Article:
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Schools to promote bank for cash

By Claes Bell ·
Thursday, January 19, 2012
Posted: 4 pm ET

It's not unusual for banks to form partnerships with sports teams, celebrities and colleges to promote their services to fans. But a Wisconsin bank is looking for a novel endorsement to sign up customers for its savings, checking and CDs: a Wisconsin school district.

Associated Bank is partnering with the Neenah Joint School District for a program called "Rocket Banking," named after the district high school's mascot, that will leverage the popularity of the district's sports teams to help promote the bank's services.

From Duke Behnke at the Appleton Post-Crescent:

"They would like to see what is the market demand for students in our school district but also for other people who have an interest in our school district -- moms and dads, uncles, nephews, grandparents, booster clubs, PTOs," said Jon Joch, Neenah's director of revenue enhancement and business support services.

Joch said the partnership with Associated Bank could prove to be a revenue stream for the school district.

Neenah would receive $5,000 stipends at the beginning and end of the program for its participation. It also would receive payments based on the amount of business generated by the program.

"For opening up a new checking account, it's $50 to the district," (Jon Joch, Neenah's director of revenue enhancement and business support services) said. "For a savings account, it's $10 to the district. For a money market account, it's $25 to the district, and for a certificate of deposit, it's $5 an account."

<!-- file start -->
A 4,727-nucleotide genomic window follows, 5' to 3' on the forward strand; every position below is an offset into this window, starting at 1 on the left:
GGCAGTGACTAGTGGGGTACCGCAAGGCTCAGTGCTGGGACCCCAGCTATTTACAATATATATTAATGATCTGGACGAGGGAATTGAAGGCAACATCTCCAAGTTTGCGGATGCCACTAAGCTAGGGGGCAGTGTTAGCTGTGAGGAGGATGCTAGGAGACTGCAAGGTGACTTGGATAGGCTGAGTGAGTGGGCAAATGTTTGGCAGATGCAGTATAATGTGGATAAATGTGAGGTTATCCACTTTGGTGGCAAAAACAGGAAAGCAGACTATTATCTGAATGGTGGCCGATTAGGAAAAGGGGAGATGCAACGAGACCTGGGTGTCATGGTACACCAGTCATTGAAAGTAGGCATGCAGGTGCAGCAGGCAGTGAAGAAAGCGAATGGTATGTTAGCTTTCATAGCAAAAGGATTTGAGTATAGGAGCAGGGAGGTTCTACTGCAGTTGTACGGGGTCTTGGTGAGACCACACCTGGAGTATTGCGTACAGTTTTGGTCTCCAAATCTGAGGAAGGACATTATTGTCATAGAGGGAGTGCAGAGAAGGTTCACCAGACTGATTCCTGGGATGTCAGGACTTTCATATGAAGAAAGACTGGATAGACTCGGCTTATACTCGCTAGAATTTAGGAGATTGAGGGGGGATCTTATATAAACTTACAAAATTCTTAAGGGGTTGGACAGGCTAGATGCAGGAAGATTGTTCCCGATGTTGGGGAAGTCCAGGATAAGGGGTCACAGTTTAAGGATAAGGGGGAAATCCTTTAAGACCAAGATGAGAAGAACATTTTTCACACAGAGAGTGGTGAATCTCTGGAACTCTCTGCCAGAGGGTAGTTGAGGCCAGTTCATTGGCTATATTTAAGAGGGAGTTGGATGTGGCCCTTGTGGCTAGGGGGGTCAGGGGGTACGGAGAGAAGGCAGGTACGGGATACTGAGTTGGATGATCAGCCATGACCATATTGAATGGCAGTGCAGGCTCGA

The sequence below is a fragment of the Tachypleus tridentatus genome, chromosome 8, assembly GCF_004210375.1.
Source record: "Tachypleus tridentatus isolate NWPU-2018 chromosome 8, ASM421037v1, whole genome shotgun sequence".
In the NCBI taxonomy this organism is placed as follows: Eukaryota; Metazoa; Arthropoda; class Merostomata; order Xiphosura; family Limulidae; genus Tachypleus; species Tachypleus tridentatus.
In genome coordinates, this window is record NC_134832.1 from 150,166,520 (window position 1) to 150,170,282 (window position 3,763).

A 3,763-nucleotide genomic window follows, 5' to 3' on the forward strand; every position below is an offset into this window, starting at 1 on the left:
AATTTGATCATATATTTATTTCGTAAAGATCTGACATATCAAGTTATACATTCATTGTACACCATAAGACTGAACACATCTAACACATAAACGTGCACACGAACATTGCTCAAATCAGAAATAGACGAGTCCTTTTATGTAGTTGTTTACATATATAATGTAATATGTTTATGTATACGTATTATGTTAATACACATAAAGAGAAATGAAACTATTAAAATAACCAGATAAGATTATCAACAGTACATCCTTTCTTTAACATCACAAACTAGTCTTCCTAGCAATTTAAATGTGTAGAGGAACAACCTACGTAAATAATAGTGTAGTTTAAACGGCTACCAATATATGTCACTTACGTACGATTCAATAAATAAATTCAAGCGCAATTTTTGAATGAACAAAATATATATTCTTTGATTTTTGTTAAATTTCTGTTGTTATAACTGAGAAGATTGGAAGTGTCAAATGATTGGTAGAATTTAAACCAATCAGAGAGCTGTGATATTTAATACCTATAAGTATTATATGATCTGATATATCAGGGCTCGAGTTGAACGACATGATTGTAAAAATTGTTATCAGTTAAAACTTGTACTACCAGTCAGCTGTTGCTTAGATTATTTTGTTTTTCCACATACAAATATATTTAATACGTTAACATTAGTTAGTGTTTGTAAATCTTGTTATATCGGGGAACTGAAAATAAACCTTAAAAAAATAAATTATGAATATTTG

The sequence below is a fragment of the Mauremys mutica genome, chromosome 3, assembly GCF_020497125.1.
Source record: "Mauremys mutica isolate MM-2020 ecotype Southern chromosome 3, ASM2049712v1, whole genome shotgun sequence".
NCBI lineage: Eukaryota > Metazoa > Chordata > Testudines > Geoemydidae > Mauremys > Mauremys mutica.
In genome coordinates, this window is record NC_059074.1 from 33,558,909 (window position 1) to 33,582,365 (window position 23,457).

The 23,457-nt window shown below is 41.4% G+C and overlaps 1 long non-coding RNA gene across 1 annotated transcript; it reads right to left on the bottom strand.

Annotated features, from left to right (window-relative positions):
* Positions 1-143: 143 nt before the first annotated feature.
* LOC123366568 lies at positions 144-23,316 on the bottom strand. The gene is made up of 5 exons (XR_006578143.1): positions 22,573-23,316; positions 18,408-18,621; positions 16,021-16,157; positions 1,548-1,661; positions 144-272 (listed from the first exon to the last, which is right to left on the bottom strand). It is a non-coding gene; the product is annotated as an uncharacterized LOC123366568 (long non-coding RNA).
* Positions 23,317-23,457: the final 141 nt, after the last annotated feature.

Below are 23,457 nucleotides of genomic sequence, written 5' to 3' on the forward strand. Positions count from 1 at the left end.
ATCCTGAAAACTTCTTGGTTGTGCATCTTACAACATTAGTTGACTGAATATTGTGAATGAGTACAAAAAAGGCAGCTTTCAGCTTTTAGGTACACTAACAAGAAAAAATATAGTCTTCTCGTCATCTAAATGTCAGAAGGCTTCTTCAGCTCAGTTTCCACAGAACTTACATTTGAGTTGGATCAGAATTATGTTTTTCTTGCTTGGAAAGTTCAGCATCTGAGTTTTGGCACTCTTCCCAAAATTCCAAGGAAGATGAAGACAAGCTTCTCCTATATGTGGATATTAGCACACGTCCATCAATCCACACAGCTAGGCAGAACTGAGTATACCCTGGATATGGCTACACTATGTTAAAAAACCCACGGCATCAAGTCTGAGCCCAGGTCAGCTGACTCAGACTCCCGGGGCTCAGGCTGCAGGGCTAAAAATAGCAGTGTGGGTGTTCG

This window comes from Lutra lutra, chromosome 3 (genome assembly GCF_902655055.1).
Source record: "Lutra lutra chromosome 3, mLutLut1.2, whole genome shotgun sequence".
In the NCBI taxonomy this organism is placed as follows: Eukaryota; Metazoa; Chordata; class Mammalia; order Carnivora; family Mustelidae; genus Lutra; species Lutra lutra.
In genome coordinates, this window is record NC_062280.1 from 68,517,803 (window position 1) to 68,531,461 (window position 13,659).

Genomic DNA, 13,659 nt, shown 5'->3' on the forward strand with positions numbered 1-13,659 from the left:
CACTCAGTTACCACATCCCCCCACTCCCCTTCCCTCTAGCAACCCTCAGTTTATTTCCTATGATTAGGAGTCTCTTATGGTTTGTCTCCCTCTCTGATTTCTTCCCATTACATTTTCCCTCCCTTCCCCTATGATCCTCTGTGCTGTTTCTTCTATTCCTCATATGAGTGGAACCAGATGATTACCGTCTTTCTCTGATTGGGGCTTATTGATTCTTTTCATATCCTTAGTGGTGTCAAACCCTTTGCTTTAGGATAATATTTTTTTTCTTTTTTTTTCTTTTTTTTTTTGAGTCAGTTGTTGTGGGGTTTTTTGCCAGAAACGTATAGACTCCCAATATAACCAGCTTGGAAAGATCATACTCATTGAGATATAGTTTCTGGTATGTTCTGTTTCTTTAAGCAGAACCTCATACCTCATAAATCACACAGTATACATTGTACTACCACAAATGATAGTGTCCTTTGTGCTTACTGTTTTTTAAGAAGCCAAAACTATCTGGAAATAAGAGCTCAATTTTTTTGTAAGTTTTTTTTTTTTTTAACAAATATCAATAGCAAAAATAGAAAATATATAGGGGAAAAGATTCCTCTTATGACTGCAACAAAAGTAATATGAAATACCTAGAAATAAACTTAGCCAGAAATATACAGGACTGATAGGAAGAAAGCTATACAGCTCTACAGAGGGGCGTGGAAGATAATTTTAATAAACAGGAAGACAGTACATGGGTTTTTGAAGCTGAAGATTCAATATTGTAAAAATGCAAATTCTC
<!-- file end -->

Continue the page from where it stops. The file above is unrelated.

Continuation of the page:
In addition, the district would receive quarterly payments based on a percentage of the value of the accounts.

In return, Associated Bank would use the school district's "communication channels" to inform Neenah residents about its products through Rockets Banking.

I'm not necessarily opposed to school districts making marketing deals with private companies. School districts all over the U.S. are struggling financially right now, and if companies want to help them out in exchange for say, naming rights on a high-school football stadium, I think that's fine, especially if it helps schools avoid doing things like laying off teachers.

I do think you have to be careful though, about letting companies market financial products to kids. Young people are even less apt to think critically about financial products than the average U.S. adult, as any person who ran up huge credit card debts in college can attest.

The Associated Bank's student checking account, for instance, carries a $5 monthly fee, unless the accountholder elects to get their statements electronically, and has available "overdraft protection transfer," which charges a $15 fee to cover an overdraft from an accountholder's savings account. Neither of those characteristics seem ideal for a debit card you're going to put in the hands of a high school student.

I think that if a school district is going to partner with a bank in this way, it should do:

  • Make sure the bank offers students a foolproof checking account that doesn't allow them to get into trouble.
  • Require the bank to chip in for a financial literacy class that touches on those subjects before putting bank marketing in front of kids still learning how the financial system works.

What do you think? Is it appropriate for a school district to partner with a bank? How should such a partnership be handled?

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Renee Euchner
January 20, 2012 at 6:28 pm


Would you be willing to answer a few general questions about prepaid debit cards for a trend study? Need answers by Monday.

Renee Euchner

January 20, 2012 at 7:57 am

I think it could be a great way for the students to learn about money management and provide revenue for the district, as long as the schools incorporate financial literacy into their curriculum.